As such, Fortress Value’s sponsor – though perhaps not expecting the market appreciation to be so sudden – proactively removed its portion of MP Material’s warrant overhang from the get-go. When MP Materials did ultimately call its warrants on a cashless basis in May 2021, public warrant holders received 0.3808 shares per warrant.
Despite these positives, Fortress Value’s performance still did not match the truly eye-watering market reaction to fellow green energy target Nikola (NASDAQ:NKLA), whose SPAC partner VectorIQ hit its zenith one month before Fortress Value announced at $73.50. Time would tell that this was largely for the best and MP Materials wound up neither overpromising nor underdelivering.
Fortress Value and MP Materials closed the transaction on November 17, 2020 with the SPAC’s share price at $14.39 and the combined company took off from there. One month later, it closed at $28.23 and by mid-February it was trading in the $40s. Even a secondary offering of 6,000,000 shares at $35 per share in March 2021 barely dented the stock price with the company closing just 8% below the offering price at $32.00 about a month later.
Despite the warrant conversion and a further secondary offering of 4,250,000 shares in September, the company closed out trading for the year at $45.42 on December 31, 2021.
This performance was backed by results, as MP Materials followed up its 2020 earnings beat by nearly doubling its 2021 revenue estimates at the time of the deal announcement and more than doubling EBITDA. The Fortress Value/MP Materials investor deck had the company turning $82 million in EBITDA and $171 million in revenue in 2021, but it instead generated a whopping $219 million in EBITDA from $331.9 million in revenue that year.
The company’s underestimation of its trajectory has continued with it beating its predicted full year 2022 revenue by 24% and EBITDA by 93% already in the first nine reported months of 2022. In April 2022, it broke ground on a Texas facility that would move it further down the finished goods value chain.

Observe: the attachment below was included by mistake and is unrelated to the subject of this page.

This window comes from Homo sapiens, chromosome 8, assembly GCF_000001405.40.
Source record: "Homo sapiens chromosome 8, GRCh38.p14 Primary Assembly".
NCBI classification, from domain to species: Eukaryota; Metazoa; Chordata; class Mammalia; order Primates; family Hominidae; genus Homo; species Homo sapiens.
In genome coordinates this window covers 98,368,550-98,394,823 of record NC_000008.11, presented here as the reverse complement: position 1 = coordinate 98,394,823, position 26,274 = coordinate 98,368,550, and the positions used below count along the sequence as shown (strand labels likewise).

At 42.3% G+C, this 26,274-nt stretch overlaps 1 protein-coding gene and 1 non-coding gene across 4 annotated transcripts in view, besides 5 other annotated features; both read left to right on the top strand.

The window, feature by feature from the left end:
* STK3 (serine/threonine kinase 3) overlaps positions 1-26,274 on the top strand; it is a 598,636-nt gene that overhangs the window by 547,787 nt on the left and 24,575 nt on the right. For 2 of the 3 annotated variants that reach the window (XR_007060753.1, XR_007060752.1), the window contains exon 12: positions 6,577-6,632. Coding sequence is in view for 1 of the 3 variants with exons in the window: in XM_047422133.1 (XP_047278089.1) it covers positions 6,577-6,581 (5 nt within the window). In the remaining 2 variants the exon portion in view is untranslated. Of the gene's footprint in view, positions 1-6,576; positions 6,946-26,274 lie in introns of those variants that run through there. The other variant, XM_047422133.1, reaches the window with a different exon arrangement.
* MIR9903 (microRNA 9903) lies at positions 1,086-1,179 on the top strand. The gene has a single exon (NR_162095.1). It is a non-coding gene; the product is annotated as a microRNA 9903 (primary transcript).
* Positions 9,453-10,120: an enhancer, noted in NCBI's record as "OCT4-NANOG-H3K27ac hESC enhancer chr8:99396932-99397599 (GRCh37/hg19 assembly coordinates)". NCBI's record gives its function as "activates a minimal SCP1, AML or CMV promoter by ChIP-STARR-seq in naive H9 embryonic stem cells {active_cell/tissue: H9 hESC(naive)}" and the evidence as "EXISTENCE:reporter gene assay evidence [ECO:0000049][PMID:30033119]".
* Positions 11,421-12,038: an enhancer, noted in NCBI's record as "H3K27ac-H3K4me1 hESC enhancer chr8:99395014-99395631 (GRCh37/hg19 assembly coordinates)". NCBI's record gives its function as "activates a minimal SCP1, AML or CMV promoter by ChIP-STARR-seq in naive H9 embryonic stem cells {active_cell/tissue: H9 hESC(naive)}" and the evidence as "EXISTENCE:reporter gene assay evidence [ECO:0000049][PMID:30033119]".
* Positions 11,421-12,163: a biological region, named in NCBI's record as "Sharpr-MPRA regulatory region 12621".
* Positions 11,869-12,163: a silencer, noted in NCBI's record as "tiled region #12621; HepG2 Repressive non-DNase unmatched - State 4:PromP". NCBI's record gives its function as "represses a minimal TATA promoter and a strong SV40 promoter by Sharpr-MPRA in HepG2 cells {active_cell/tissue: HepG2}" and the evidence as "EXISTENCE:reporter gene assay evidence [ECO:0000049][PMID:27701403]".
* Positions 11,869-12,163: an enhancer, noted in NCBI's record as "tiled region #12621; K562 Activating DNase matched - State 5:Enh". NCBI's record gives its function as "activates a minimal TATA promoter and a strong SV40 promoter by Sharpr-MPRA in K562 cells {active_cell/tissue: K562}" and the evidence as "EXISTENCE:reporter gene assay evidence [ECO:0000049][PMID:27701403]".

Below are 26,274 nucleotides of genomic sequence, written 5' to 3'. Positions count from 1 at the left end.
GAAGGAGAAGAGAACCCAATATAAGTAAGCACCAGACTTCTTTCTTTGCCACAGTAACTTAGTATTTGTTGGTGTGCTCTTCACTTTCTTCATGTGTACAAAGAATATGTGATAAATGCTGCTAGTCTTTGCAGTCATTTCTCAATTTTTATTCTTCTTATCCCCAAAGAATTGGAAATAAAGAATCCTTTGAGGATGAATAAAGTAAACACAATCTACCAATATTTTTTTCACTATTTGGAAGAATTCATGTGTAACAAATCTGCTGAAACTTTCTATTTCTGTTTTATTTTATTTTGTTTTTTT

Once completed, the factory is expected to produce alloys and magnets for GM’s (NYSE:GM) vehicles, providing a domestic supply to support production for about 500,000 EV motors per year.
However, it remains to be seen whether MP Materials will remain a one-hit wonder for the Fortress Value team, led by Joshua Pack, Andrew McKnight and Daniel Bass – all of which also serve as executives at the SPACs’ private backer Fortress Investment Group. The team’s second deal – a play to de-lever clinic network ATI Physical Therapy (NYSE:ATIP) ahead of the post-pandemic re-opening – did not pan out as planned.
So, for now, the team’s track record remains a tale of two cities with MP Materials last closing at $30.47 and ATI at $0.48. Fortress would IPO three more SPAC vehicles in 2021, but liquidated all three over the past three months.
The deal has seen few imitators as well, most likely due to fact that the rareness of such targets are a major part of their appeal. The first attempt to recapture the same lightning in a bottle came with Sustainable Opportunities Acquisition Corp.’s $2.4 billon combination the The Metals Company (NYSE:TMC), which announced in March 2021 and closed in September of that year.
But, it sought to collect rare earth materials from the ocean floor in remote areas of the Pacific and still had some proving to do on the feasibility side. A much closer analogue to MP Materials, is Critical Metals, which announced a combination with Sizzle Acquisition Corp. (NASDAQ:SZZL) in October 2022.
It is developing a greenfield lithium mine in Austria, and although it is at an earlier stage of development than MP, it brings similar advantages of rare resources located in a positive geography with eager offtakers. The deal nonetheless has still not roused the market the same way MP did earlier in the cycle. Sizzle last closed at $10.35, even with its trust value, as it aims to close the deal in the first half of 2023.